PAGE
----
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Tobacco producer calls for quota stability

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Workers bundle tobacco leaves together before hanging them up to dry in Kampong Cham province on Saturday.

Kampong Cham province
British American Tobacco (Cambodia) would like to see a consistent export quota of duty-free tobacco to Vietnam, after its farmers were affected when the system was dropped for much of 2010.

Vietnam agreed to eliminate duties on certain amounts of Cambodia’s tobacco exports in 2007 until 2009. This had allowed Cambodia to send 3,000 tonnes of tobacco annually to Vietnam duty-free.  

The agreement was not in forced for much of 2010, Ministry of Commerce director general Sok Sopheak said in September, but was renewed late last year,
A reduction in tariffs means the price of tobacco in Cambodia rises.

Merchants find it more profitable to purchase Kingdom tobacco for resale in its eastern neighbour.

“[The quota] is good for the country, and good for farmers,” said Kun Lim, BAT’s head of corporate and regulatory affairs Kun Lim. But he added that while the company supported the quota system, it would like to see more certainty within it.

“Such quotas were not available in 2010 due to some technical issues, and as such the price of tobacco dipped by more than US$0.50 per kilogramme which resulted in  low returns to farmers of around US$453 per hectare,” the firm said in a release issued earlier this year.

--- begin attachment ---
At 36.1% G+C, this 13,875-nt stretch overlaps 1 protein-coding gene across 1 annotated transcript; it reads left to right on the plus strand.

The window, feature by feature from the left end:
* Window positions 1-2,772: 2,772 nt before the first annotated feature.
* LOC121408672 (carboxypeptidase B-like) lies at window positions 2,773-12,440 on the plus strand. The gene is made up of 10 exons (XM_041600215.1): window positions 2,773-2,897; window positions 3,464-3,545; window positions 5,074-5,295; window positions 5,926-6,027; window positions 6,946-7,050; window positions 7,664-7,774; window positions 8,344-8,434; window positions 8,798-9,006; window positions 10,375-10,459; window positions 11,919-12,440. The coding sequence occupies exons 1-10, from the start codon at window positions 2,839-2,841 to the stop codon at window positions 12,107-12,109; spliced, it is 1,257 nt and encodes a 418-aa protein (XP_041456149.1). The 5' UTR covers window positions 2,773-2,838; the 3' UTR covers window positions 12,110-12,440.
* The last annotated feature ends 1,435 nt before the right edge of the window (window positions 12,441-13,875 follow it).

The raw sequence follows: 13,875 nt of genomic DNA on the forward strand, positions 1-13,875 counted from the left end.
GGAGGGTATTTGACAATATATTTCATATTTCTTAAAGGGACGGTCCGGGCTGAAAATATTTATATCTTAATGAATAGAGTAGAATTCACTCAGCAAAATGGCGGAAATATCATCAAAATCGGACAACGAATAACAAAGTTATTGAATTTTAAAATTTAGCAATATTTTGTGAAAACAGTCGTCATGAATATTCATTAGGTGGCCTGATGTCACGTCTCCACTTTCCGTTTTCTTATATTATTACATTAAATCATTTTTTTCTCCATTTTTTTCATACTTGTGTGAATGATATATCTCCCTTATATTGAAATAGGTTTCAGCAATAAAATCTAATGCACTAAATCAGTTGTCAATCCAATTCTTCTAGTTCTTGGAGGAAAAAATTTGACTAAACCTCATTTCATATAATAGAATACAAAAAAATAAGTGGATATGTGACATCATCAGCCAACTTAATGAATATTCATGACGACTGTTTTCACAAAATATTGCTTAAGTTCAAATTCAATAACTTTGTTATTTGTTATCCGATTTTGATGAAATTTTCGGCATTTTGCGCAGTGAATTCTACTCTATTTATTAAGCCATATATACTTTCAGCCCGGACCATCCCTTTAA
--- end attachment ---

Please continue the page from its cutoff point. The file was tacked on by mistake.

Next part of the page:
In contrast, peak prices nearing $2,000 per hectare were recorded in 2009 due to increased local demand

and the Vietnamese quota programme.
BAT says it makes extensive use of contract farmers, particularly in its Kampong Cham province plantations.

Its use of contract farming requires the company be able to plan ahead for prices for the harvest seasons – a situation Kun Lim said is challenging when the quotas for exports to Vietnam were not reliable.

“If there is not a consistent quota, the problem will come again,” he said.  “[BAT] cannot secure a quantity [of tobacco grown] with a floating quota system.”

A key issue for the firm was ensuring the size of quota is negotiated with Vietnam by the start of the growing season, so BAT can negotiate its farming contracts early.

The firm claims to operate contracts based around a 40-percent return on investment for the farmer, with over 900 farmers expected to be contracted for the 2010 to 2011 growing season.

At present, much of the Kingdom’s tobacco cultivation meets domestic demand, while international buyers mainly turn to Cambodia’s crop when their own harvests’ fall short.

“Right now, Cambodia’s crop of tobacco is purely a buffer,” he said.

Although prices can be driven higher by foreign buyers entering the Kingdom, BAT sees between 80 and 90 percent of its contract farmers abide by signed contracts, he said.

BAT has been experimenting with methods to improve yields, such as improved irrigation systems at its Kampong Cham tobacco fields.

Ministry of Commerce officials declined to comment yesterday.

Vietnamese trade advisor to Cambodia Ly Nedien Cuong could not be reached for comment yesterday.

British American Tobacco (Cambodia) company was formed in 1996 as a joint venture with Cambodian businessman Kong Triv.

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